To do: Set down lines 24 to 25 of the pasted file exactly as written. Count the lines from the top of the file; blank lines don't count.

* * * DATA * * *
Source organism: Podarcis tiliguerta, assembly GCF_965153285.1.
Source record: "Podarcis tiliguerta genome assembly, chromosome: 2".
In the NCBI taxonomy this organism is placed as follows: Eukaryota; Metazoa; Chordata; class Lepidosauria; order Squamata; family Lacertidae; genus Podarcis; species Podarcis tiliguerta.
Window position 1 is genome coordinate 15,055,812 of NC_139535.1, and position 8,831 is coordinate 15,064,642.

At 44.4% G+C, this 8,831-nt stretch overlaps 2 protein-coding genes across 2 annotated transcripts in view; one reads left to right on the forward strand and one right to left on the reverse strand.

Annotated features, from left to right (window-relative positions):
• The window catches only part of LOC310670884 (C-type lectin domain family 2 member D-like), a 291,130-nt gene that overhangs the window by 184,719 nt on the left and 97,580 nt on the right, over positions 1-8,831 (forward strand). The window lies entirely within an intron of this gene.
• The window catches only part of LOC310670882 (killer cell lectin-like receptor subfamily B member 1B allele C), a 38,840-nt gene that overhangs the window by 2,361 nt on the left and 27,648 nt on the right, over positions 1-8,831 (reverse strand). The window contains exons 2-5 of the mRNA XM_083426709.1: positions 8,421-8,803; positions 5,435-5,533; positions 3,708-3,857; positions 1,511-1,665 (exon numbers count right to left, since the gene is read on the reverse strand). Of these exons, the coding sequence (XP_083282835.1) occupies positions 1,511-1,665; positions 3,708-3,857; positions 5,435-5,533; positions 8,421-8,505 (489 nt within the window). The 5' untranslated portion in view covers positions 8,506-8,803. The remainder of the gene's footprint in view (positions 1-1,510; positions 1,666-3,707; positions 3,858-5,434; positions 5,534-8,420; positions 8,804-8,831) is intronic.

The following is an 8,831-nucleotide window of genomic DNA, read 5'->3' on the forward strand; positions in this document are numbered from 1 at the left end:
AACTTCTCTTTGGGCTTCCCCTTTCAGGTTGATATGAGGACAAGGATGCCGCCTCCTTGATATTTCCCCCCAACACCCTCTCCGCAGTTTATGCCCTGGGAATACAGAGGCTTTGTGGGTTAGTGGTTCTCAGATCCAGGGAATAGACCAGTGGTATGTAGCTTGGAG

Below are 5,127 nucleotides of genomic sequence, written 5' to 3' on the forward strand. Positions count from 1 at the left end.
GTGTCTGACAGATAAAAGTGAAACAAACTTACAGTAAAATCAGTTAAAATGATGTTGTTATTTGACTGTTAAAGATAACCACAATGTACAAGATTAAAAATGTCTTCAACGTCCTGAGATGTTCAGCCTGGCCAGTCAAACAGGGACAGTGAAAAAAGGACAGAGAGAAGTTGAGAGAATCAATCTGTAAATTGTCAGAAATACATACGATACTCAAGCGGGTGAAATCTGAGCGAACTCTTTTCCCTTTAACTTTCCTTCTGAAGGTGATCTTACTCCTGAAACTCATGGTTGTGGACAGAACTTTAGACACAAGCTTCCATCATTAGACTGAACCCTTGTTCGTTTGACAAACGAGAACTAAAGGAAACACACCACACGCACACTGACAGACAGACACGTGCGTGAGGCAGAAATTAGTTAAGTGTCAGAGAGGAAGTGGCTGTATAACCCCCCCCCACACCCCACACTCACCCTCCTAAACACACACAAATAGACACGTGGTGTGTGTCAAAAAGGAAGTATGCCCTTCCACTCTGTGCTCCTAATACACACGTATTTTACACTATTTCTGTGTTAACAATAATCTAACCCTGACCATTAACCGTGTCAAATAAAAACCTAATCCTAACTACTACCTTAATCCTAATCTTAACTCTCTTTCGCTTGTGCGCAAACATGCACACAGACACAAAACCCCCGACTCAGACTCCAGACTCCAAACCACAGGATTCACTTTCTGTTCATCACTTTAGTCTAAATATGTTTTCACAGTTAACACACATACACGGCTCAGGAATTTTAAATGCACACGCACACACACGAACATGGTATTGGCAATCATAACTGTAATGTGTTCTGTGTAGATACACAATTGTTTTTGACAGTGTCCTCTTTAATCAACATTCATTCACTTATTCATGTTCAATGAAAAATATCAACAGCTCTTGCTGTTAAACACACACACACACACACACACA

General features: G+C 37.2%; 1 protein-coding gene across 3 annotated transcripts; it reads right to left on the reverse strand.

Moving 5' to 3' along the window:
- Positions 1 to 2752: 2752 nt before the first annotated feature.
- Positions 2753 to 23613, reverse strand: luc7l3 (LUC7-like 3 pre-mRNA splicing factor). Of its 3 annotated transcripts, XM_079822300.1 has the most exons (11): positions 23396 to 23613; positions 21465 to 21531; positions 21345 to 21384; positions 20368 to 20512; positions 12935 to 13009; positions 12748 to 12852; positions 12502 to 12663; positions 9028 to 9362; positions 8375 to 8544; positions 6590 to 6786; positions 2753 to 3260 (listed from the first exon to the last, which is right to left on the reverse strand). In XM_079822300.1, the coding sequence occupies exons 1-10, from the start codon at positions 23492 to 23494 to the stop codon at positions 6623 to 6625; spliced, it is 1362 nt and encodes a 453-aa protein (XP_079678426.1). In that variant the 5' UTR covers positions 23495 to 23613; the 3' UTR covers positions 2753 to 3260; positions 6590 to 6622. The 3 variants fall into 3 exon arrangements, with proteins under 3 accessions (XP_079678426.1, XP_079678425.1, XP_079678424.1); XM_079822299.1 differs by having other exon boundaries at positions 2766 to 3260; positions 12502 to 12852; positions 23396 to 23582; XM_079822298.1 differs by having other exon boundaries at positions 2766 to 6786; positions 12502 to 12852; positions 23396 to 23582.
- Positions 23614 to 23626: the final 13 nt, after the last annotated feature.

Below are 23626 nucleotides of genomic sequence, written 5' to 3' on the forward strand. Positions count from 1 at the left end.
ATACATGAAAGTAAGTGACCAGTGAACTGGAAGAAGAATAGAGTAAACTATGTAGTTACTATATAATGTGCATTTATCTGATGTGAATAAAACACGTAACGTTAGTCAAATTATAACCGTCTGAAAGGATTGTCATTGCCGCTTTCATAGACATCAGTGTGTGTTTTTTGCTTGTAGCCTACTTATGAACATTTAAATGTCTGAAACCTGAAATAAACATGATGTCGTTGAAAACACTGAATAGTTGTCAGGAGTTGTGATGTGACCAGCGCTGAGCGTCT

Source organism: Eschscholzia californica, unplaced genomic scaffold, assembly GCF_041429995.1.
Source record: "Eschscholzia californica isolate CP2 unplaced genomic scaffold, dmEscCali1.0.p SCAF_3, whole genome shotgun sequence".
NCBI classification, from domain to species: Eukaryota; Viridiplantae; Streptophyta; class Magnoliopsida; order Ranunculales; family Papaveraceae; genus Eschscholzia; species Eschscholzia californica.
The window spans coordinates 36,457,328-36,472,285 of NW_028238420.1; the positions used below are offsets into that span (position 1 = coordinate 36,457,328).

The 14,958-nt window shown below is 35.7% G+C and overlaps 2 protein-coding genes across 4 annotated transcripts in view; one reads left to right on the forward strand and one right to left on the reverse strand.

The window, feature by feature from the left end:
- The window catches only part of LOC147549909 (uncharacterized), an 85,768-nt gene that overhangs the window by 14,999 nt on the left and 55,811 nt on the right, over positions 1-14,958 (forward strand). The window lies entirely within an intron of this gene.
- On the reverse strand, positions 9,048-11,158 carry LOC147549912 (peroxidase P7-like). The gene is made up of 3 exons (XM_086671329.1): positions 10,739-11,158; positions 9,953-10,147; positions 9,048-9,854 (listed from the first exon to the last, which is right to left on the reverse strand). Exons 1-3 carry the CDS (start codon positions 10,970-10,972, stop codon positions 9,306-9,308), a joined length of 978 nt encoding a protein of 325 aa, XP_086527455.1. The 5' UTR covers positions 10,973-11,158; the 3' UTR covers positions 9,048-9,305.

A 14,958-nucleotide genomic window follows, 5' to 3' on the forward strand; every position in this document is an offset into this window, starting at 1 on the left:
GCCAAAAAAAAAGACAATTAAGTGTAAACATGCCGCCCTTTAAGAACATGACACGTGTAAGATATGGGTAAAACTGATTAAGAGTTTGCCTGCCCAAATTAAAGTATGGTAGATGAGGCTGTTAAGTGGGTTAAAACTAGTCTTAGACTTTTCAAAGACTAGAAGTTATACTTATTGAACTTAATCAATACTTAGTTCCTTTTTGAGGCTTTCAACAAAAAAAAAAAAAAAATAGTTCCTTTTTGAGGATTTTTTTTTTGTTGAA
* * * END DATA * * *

The 14,958-nt window shown below is 35.7% G+C and overlaps 2 protein-coding genes across 4 annotated transcripts in view; one reads left to right on the forward strand and one right to left on the reverse strand.

The window, feature by feature from the left end: